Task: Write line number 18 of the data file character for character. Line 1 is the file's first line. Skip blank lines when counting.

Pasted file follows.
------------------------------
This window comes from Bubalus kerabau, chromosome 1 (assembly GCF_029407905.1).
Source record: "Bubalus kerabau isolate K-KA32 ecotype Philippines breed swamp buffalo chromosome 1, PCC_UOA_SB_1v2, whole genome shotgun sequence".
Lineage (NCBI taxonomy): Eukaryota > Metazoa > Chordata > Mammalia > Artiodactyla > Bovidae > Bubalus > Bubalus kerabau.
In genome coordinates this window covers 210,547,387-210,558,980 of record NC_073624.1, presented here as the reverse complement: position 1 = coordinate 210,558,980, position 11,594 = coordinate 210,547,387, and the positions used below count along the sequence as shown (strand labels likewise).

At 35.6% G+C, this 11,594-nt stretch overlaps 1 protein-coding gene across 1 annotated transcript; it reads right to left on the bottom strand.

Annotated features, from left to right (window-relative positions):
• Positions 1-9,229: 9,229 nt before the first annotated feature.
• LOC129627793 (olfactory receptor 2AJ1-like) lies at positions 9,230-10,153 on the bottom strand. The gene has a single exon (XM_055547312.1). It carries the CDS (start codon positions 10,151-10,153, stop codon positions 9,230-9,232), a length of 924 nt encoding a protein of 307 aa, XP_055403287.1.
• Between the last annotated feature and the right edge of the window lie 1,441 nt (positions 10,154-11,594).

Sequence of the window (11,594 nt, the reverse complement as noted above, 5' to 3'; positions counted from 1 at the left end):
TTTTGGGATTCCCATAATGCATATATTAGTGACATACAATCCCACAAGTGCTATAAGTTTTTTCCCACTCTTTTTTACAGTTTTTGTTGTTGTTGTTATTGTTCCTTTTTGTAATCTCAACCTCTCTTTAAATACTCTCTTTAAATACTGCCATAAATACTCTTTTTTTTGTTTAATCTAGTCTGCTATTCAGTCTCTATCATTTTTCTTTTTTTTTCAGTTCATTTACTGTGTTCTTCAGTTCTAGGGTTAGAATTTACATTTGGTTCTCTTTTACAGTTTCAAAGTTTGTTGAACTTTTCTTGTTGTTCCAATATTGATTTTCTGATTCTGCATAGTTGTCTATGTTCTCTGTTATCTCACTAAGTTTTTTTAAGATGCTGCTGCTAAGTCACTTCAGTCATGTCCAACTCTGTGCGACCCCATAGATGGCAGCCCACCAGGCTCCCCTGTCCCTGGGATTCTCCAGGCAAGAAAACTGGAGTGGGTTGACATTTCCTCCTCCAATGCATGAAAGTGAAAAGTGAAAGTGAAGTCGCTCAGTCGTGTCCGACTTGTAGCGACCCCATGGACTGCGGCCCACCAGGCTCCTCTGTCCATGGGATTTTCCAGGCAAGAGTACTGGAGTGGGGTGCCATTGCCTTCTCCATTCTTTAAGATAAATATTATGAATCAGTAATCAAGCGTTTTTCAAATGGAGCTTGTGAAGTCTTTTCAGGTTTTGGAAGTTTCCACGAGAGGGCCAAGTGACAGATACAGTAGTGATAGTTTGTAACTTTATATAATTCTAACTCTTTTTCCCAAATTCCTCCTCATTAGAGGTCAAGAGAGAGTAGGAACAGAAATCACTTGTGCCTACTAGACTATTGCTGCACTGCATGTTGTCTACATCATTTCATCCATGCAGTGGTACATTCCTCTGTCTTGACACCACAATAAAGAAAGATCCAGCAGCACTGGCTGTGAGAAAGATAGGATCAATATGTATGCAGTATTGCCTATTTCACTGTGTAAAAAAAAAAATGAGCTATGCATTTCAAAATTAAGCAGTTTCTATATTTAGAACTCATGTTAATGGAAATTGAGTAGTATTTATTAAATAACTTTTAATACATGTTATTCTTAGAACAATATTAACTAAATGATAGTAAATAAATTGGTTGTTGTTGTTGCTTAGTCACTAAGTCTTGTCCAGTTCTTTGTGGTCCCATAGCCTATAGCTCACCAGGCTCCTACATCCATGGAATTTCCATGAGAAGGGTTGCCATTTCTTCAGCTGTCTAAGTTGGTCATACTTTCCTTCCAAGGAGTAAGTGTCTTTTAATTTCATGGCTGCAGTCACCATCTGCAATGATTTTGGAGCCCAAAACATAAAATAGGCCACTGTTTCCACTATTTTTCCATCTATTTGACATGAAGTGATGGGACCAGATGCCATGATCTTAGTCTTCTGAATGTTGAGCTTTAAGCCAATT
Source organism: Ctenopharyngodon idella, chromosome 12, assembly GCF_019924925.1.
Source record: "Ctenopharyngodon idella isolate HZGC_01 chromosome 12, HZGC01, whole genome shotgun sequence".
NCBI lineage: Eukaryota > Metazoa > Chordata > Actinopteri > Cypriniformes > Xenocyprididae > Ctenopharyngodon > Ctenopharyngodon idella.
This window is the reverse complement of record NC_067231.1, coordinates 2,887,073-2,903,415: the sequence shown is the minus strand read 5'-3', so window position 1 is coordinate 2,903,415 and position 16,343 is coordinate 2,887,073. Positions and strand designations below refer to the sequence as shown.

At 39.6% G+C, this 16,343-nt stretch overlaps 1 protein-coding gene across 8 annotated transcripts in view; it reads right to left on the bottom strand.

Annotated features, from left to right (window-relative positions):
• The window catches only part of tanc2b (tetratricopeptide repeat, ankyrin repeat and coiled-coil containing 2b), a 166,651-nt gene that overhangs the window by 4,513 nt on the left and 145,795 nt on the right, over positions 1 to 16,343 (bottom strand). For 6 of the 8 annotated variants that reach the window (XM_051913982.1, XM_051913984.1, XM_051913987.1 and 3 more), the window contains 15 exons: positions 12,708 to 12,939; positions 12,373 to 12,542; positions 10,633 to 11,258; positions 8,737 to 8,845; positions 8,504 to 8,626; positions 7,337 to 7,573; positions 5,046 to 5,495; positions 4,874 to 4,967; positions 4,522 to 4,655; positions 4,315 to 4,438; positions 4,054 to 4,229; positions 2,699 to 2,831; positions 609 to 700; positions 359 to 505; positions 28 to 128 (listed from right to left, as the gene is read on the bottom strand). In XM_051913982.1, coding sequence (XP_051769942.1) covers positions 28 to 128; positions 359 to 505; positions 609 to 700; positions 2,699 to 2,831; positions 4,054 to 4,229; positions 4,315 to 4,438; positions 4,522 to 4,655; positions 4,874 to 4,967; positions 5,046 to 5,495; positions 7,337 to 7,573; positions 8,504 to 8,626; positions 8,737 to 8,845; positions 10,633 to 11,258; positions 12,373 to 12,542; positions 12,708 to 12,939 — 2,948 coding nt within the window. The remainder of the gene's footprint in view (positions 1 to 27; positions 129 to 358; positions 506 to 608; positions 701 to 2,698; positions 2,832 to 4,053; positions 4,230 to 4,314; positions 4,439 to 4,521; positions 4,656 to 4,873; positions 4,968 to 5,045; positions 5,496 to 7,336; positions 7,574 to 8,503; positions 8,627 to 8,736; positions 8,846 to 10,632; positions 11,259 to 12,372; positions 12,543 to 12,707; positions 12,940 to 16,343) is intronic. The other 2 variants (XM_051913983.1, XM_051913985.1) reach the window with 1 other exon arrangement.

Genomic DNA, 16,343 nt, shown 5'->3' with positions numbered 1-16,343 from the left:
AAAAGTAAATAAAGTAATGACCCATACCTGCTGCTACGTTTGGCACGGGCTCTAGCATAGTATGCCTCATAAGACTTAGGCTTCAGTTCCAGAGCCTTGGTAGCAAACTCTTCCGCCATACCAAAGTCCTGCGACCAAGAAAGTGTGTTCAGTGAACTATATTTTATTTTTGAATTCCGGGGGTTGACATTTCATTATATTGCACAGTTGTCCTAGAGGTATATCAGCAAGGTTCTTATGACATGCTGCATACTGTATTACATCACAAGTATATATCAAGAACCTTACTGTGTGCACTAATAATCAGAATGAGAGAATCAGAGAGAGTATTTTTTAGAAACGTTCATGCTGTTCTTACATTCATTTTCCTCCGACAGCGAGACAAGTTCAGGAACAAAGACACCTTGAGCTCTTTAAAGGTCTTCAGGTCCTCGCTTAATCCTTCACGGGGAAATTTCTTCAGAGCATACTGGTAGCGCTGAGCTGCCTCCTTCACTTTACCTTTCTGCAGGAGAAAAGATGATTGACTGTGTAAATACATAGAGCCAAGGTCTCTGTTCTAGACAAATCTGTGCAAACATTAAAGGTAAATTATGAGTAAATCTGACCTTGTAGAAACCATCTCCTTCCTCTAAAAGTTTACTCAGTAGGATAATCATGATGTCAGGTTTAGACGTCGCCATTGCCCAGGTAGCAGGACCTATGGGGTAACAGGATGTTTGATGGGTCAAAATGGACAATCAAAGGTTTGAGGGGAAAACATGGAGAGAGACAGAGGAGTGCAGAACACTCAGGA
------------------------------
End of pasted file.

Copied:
• The window catches only part of tanc2b (tetratricopeptide repeat, ankyrin repeat and coiled-coil containing 2b), a 166,651-nt gene that overhangs the window by 4,513 nt on the left and 145,795 nt on the right, over positions 1 to 16,343 (bottom strand). For 6 of the 8 annotated variants that reach the window (XM_051913982.1, XM_051913984.1, XM_051913987.1 and 3 more), the window contains 15 exons: positions 12,708 to 12,939; positions 12,373 to 12,542; positions 10,633 to 11,258; positions 8,737 to 8,845; positions 8,504 to 8,626; positions 7,337 to 7,573; positions 5,046 to 5,495; positions 4,874 to 4,967; positions 4,522 to 4,655; positions 4,315 to 4,438; positions 4,054 to 4,229; positions 2,699 to 2,831; positions 609 to 700; positions 359 to 505; positions 28 to 128 (listed from right to left, as the gene is read on the bottom strand). In XM_051913982.1, coding sequence (XP_051769942.1) covers positions 28 to 128; positions 359 to 505; positions 609 to 700; positions 2,699 to 2,831; positions 4,054 to 4,229; positions 4,315 to 4,438; positions 4,522 to 4,655; positions 4,874 to 4,967; positions 5,046 to 5,495; positions 7,337 to 7,573; positions 8,504 to 8,626; positions 8,737 to 8,845; positions 10,633 to 11,258; positions 12,373 to 12,542; positions 12,708 to 12,939 — 2,948 coding nt within the window. The remainder of the gene's footprint in view (positions 1 to 27; positions 129 to 358; positions 506 to 608; positions 701 to 2,698; positions 2,832 to 4,053; positions 4,230 to 4,314; positions 4,439 to 4,521; positions 4,656 to 4,873; positions 4,968 to 5,045; positions 5,496 to 7,336; positions 7,574 to 8,503; positions 8,627 to 8,736; positions 8,846 to 10,632; positions 11,259 to 12,372; positions 12,543 to 12,707; positions 12,940 to 16,343) is intronic. The other 2 variants (XM_051913983.1, XM_051913985.1) reach the window with 1 other exon arrangement.